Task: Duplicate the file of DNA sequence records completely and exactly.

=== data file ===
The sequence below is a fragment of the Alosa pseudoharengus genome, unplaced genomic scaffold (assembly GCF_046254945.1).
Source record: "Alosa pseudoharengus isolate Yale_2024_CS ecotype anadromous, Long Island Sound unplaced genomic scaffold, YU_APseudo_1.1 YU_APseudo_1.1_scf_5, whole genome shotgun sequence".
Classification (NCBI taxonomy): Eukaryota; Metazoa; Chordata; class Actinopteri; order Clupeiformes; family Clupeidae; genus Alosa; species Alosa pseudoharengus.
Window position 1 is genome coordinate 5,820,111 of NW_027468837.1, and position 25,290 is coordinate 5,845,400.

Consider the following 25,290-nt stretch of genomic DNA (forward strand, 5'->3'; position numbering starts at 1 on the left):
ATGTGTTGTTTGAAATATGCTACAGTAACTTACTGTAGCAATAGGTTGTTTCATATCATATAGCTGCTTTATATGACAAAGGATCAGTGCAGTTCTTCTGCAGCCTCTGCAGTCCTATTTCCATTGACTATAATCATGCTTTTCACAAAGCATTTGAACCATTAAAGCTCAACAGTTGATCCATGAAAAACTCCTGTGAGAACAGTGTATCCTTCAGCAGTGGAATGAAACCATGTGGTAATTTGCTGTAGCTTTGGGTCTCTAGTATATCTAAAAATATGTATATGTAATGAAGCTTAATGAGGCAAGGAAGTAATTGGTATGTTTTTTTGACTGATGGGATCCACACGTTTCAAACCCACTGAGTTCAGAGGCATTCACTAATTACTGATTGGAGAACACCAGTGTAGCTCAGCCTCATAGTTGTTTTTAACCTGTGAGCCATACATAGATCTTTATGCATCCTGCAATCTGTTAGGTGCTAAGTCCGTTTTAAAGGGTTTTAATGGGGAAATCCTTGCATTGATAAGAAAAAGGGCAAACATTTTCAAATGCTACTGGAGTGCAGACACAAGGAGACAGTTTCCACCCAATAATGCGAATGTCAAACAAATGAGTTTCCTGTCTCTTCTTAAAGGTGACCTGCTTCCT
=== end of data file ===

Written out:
The sequence below is a fragment of the Alosa pseudoharengus genome, unplaced genomic scaffold (assembly GCF_046254945.1).
Source record: "Alosa pseudoharengus isolate Yale_2024_CS ecotype anadromous, Long Island Sound unplaced genomic scaffold, YU_APseudo_1.1 YU_APseudo_1.1_scf_5, whole genome shotgun sequence".
Classification (NCBI taxonomy): Eukaryota; Metazoa; Chordata; class Actinopteri; order Clupeiformes; family Clupeidae; genus Alosa; species Alosa pseudoharengus.
Window position 1 is genome coordinate 5,820,111 of NW_027468837.1, and position 25,290 is coordinate 5,845,400.

Consider the following 25,290-nt stretch of genomic DNA (forward strand, 5'->3'; position numbering starts at 1 on the left):
ATGTGTTGTTTGAAATATGCTACAGTAACTTACTGTAGCAATAGGTTGTTTCATATCATATAGCTGCTTTATATGACAAAGGATCAGTGCAGTTCTTCTGCAGCCTCTGCAGTCCTATTTCCATTGACTATAATCATGCTTTTCACAAAGCATTTGAACCATTAAAGCTCAACAGTTGATCCATGAAAAACTCCTGTGAGAACAGTGTATCCTTCAGCAGTGGAATGAAACCATGTGGTAATTTGCTGTAGCTTTGGGTCTCTAGTATATCTAAAAATATGTATATGTAATGAAGCTTAATGAGGCAAGGAAGTAATTGGTATGTTTTTTTGACTGATGGGATCCACACGTTTCAAACCCACTGAGTTCAGAGGCATTCACTAATTACTGATTGGAGAACACCAGTGTAGCTCAGCCTCATAGTTGTTTTTAACCTGTGAGCCATACATAGATCTTTATGCATCCTGCAATCTGTTAGGTGCTAAGTCCGTTTTAAAGGGTTTTAATGGGGAAATCCTTGCATTGATAAGAAAAAGGGCAAACATTTTCAAATGCTACTGGAGTGCAGACACAAGGAGACAGTTTCCACCCAATAATGCGAATGTCAAACAAATGAGTTTCCTGTCTCTTCTTAAAGGTGACCTGCTTCCT